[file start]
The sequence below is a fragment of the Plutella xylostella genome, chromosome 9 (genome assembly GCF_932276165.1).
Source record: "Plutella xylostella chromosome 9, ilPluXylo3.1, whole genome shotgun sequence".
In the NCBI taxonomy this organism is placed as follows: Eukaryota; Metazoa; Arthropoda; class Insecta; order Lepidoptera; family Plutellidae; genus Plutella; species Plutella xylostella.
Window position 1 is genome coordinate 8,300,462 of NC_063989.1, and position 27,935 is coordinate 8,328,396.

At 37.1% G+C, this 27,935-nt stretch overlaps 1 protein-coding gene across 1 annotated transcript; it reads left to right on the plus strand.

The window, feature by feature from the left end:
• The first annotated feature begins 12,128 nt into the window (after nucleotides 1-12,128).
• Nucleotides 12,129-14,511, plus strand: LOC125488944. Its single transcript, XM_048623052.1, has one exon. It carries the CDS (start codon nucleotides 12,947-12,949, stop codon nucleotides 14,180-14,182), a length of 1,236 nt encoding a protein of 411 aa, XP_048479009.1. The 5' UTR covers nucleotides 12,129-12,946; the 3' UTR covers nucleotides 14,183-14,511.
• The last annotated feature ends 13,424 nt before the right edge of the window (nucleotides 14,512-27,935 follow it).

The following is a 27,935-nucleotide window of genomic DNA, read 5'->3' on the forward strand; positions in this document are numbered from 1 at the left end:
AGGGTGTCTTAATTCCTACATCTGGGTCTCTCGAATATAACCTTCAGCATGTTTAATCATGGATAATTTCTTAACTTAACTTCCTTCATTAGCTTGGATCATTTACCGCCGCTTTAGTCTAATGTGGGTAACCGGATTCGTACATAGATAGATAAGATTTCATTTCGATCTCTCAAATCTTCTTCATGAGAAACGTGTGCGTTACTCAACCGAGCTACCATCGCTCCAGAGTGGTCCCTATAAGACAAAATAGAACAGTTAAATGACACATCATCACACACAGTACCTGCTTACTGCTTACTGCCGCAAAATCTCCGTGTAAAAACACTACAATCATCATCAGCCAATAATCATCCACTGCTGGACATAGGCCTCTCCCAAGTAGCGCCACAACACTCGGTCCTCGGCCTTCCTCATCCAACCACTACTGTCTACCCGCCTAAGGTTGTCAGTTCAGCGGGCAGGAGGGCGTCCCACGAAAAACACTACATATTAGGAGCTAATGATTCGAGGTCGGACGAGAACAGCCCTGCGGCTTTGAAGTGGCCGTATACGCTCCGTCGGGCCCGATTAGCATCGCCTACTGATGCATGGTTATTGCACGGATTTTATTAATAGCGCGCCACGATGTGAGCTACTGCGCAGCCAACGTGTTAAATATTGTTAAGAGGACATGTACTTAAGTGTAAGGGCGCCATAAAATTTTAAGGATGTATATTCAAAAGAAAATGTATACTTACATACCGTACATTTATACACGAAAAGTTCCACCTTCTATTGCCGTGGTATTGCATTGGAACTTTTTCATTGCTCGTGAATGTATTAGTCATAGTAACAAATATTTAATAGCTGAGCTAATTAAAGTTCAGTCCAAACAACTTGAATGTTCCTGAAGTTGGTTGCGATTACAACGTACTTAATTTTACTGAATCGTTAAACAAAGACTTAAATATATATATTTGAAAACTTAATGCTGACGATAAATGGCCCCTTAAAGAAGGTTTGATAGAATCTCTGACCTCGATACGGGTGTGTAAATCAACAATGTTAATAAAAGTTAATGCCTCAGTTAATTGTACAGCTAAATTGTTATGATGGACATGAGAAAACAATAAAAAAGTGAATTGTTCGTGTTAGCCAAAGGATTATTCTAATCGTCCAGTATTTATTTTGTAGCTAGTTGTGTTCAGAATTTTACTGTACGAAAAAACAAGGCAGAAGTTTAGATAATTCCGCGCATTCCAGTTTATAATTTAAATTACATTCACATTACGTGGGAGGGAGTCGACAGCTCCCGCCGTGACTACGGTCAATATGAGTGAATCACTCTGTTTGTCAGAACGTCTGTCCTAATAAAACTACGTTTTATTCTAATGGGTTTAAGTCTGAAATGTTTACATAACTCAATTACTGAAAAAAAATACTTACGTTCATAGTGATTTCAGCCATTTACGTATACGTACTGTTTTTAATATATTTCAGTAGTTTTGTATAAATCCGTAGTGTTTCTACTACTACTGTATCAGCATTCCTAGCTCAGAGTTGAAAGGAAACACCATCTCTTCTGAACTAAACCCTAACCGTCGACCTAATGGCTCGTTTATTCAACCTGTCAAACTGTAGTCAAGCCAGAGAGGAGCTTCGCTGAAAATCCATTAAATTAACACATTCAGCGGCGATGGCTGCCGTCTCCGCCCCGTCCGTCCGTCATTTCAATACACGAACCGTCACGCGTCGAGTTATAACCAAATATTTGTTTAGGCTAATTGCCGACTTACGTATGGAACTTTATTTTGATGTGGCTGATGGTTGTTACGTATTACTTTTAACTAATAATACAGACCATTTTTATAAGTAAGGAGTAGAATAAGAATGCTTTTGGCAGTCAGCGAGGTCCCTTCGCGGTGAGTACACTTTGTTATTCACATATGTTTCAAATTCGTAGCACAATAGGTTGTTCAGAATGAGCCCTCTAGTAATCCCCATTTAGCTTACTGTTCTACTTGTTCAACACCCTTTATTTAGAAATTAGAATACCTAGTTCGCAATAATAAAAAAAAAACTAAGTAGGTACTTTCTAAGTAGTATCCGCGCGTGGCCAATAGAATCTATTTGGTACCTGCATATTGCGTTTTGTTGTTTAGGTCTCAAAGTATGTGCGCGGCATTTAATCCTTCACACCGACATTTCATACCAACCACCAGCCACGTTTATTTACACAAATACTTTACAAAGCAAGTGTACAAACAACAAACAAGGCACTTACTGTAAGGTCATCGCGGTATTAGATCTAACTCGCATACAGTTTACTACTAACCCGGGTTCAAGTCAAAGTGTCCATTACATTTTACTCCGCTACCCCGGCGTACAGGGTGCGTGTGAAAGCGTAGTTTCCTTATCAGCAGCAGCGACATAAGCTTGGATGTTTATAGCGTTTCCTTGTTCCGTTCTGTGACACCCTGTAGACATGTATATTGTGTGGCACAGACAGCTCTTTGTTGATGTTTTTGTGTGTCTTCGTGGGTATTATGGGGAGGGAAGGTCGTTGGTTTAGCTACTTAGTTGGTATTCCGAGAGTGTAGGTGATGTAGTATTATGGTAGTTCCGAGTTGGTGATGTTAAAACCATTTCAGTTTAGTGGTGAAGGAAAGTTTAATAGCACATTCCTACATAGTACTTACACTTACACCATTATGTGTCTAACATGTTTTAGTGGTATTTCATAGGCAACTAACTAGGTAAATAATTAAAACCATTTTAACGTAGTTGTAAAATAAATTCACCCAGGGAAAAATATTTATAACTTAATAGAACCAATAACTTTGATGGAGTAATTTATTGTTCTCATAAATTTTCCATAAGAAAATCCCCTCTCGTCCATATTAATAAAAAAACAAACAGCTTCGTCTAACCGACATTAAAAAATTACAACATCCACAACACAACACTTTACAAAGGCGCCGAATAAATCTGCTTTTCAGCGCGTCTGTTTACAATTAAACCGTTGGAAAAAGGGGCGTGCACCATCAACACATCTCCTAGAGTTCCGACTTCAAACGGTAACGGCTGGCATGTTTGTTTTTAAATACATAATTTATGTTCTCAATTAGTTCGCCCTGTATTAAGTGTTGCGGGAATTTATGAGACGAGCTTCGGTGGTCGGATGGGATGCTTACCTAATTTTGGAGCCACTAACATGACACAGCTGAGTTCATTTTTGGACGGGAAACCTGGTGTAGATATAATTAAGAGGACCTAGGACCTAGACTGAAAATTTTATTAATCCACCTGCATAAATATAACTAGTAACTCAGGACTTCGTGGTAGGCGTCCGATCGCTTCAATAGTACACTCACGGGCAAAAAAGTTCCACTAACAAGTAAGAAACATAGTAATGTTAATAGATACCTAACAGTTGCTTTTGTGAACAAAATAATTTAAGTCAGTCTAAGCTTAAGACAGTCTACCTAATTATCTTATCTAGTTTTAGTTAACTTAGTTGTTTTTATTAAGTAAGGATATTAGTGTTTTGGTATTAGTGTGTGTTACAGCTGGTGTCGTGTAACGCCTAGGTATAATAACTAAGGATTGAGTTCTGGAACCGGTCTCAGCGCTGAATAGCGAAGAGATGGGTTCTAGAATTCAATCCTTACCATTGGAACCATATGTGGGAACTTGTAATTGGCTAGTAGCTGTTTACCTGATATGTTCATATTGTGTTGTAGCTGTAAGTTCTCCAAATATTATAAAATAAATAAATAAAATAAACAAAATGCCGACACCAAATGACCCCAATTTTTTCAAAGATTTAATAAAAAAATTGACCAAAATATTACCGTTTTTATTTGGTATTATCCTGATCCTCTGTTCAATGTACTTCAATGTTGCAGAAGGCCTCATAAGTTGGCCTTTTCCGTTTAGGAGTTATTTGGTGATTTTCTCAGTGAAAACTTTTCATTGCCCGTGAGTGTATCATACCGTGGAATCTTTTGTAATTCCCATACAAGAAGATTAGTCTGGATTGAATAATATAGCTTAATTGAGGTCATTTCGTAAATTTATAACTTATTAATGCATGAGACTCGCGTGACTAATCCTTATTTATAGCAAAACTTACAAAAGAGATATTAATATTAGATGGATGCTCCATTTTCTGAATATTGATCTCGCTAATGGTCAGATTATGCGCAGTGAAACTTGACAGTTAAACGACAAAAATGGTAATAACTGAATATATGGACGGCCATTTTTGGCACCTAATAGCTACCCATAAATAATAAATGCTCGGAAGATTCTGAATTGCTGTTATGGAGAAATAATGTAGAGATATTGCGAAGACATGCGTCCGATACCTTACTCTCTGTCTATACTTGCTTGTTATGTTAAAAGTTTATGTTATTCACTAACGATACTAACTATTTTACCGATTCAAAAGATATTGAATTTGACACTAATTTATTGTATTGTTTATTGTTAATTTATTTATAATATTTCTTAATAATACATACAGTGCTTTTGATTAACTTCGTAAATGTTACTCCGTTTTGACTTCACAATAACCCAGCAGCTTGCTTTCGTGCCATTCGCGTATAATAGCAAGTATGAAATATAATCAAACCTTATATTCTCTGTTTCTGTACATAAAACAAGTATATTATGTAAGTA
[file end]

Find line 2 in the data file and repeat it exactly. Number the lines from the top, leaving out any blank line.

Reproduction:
Source record: "Plutella xylostella chromosome 9, ilPluXylo3.1, whole genome shotgun sequence".